January 16, 2020
To better understand the need and childcare challenges that currently exist, The San Diego Foundation partnered with San Diego Workforce Partnership and the San Diego Regional Chamber of Commerce to commission two new reports that outline the regional landscape surrounding early childhood care and the economy.
December 17, 2019
The current unemployment rate in Iowa is 2.5%, and there are currently 40,000 people on unemployment and 60,000 job openings. As historically low unemployment continues, employers are always looking for opportunities to recruit more workers and also to retain their existing workforce. To solve this challenge, Iowa business leaders have increased wages, offered flexible work environments where possible, and expanded benefits. More recently, one of those benefits is childcare.
December 10, 2019
Like much of the nation, Oregon is in a childcare crisis. There are openings for only one in three children under the age of five in registered childcare centers and in-home providers. This is not only a crisis for families seeking affordable and high-quality childcare, it impacts employers who are struggling to attract and retain talent in a record low unemployment environment.
November 7, 2019
The 2019 Nation’s Report Card, released last week, showed alarming drops in reading and disappointingly middling results in math. This has huge implications for our nation’s future workforce and heartbreaking consequences for families across the country who are trusting our public education system for the most basic of learning goals.
October 11, 2019
Finding the right childcare provider for your family is a personal choice, and not one that can be outsourced very easily. Child Care Aware® of America Executive Director Lynette Fraga, PhD, spoke with Scott MacFarlane of NBC Washington about some specific questions parents can ask, ways to assess your unique family needs, and how to understand and develop an ongoing relationship with your childcare provider.
September 24, 2019
In this country, the early childhood education system is in market failure. In recent years we have seen the greatest federal funding increases for early childhood education in history, and yet those significant investments just barely make a dent to tackle the need. In 2018, NASEM studied “how to fund early care and education for children…that is accessible, affordable to families, and of high quality, including a well-qualified and adequately supported workforce.” The report concluded that a financial windfall of around $54 billion would be required.
September 19, 2019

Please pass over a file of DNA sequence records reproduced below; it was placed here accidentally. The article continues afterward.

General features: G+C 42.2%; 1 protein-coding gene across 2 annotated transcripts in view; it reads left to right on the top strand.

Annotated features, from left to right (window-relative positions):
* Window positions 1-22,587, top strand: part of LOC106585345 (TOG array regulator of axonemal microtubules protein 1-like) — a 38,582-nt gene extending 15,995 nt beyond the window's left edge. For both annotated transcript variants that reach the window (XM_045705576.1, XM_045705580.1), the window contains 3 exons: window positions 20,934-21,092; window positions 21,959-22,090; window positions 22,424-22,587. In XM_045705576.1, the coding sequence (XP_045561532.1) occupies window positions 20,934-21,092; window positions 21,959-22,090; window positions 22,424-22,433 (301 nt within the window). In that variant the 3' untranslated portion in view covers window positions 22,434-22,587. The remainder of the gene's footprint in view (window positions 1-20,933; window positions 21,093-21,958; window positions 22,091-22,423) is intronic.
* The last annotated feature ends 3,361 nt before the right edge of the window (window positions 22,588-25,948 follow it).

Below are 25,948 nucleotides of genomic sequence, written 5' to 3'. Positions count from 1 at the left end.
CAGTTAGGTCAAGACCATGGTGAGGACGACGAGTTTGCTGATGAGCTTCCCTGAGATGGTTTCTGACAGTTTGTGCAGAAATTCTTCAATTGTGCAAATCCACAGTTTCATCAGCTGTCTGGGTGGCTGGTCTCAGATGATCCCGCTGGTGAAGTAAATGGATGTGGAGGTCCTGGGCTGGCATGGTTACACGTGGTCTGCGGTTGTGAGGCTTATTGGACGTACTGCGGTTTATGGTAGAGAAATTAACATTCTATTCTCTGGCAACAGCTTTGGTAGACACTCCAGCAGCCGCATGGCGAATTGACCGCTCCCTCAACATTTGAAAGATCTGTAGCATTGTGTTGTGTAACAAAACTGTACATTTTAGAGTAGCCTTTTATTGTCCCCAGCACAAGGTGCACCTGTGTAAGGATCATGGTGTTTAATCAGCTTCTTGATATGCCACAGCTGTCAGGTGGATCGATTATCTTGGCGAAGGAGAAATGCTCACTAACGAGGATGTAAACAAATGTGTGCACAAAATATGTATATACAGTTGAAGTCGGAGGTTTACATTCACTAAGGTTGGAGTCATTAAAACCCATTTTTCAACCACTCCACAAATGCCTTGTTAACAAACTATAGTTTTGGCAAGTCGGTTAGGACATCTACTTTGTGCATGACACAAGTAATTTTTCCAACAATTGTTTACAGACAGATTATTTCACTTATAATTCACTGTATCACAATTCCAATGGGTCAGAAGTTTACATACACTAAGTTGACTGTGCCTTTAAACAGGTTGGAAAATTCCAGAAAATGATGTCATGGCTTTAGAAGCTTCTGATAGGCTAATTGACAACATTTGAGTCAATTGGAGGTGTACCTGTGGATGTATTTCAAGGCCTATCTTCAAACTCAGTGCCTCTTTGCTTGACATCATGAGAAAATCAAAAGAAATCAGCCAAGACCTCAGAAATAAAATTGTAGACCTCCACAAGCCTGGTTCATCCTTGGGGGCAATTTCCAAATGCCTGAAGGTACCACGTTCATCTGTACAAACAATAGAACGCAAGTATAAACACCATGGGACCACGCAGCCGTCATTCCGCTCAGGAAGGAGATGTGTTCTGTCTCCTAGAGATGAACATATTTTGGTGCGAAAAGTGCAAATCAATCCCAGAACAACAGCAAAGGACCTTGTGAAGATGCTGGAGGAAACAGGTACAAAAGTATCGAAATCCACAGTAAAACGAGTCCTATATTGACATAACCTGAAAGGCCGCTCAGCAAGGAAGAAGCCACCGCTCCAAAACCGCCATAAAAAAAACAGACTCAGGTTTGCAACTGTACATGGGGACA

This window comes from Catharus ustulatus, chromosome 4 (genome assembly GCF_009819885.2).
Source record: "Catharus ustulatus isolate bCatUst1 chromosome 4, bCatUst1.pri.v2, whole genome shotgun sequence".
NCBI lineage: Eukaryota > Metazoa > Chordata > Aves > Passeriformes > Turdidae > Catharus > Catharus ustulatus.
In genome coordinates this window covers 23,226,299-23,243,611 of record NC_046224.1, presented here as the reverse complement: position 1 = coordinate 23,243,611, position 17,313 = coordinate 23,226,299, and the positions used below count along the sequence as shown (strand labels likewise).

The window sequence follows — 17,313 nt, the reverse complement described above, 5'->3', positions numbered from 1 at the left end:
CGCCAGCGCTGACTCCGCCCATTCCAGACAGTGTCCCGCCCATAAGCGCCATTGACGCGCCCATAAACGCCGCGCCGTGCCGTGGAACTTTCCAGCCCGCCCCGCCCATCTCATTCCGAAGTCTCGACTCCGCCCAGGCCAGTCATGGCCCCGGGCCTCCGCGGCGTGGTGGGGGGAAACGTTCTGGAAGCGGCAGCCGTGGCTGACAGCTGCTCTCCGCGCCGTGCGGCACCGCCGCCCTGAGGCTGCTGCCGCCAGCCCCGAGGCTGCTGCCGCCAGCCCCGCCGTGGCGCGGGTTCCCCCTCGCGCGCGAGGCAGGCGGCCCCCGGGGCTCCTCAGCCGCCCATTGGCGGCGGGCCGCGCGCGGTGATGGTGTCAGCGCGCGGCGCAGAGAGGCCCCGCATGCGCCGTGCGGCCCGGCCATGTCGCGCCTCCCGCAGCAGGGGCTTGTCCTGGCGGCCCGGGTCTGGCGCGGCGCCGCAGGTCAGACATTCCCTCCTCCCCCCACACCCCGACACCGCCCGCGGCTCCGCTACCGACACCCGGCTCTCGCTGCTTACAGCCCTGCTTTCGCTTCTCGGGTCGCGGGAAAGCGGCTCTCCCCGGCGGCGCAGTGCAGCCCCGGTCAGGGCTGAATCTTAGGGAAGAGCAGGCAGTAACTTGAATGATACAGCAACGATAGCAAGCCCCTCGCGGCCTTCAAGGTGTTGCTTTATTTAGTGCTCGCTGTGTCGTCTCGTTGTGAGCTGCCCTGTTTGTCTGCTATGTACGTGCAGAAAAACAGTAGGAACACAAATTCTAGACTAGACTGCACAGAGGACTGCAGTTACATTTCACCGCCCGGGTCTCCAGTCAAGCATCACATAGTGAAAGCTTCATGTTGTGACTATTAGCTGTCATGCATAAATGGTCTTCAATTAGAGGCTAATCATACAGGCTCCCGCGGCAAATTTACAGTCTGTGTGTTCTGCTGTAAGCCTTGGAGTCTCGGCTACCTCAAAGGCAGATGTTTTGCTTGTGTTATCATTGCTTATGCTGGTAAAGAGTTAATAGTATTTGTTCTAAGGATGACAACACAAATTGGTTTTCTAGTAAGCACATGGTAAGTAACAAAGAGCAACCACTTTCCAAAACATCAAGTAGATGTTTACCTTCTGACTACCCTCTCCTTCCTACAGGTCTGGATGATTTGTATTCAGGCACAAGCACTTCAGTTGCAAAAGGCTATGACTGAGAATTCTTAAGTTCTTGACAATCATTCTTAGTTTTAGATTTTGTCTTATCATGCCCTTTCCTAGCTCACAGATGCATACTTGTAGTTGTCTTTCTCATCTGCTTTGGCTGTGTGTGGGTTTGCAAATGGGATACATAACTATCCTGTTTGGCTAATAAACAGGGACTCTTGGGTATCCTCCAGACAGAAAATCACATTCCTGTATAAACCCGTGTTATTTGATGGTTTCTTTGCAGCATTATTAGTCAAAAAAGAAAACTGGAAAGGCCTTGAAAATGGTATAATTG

The lack of access to affordable, high-quality childcare isn’t just a problem for families. A new report found that it’s costing Washington businesses more than $2 billion per year in employee turnover or missed work, and the total cost to the state economy tops more than $6.5 billion per year.
September 5, 2019
On Tuesday, August 27, the Chamber Foundation partnered with Linda Smith of the BPC to host a Twitter chat discussing infrastructure challenges for early childhood education facilities. In a span of 45 minutes, the participants of this chat were able to provide more than one million Twitter accounts with data, research, and case studies arguing for early childhood education to gain a seat at the table where infrastructure conversations are happening.
May 30, 2019
Most people agree that the foundation for later learning and skill-building is shaped by children’s earliest childhood experiences. But do we all agree on what “early” means? Our brains grow faster between the ages of 0 and 3 than at any later point in our lives, forming more than one million new neural connections every second. When babies have nurturing relationships, early learning experiences, and good health and nutrition, these neural connections are stimulated and strengthened, laying a strong foundation for success in school and the workforce.
April 25, 2019
On Wednesday, April 17, the U.S. Chamber Foundation co-hosted a Twitter chat with Save the Children Action Network (SCAN) to engage a broad audience in a conversation about early childhood education as a critical workforce issue. The goal of the chat was to engage individuals, advocates, and employers across the country in a focused discussion where we could all collectively share the data, stories, and research behind this two-generation challenge. We were thrilled with the turnout.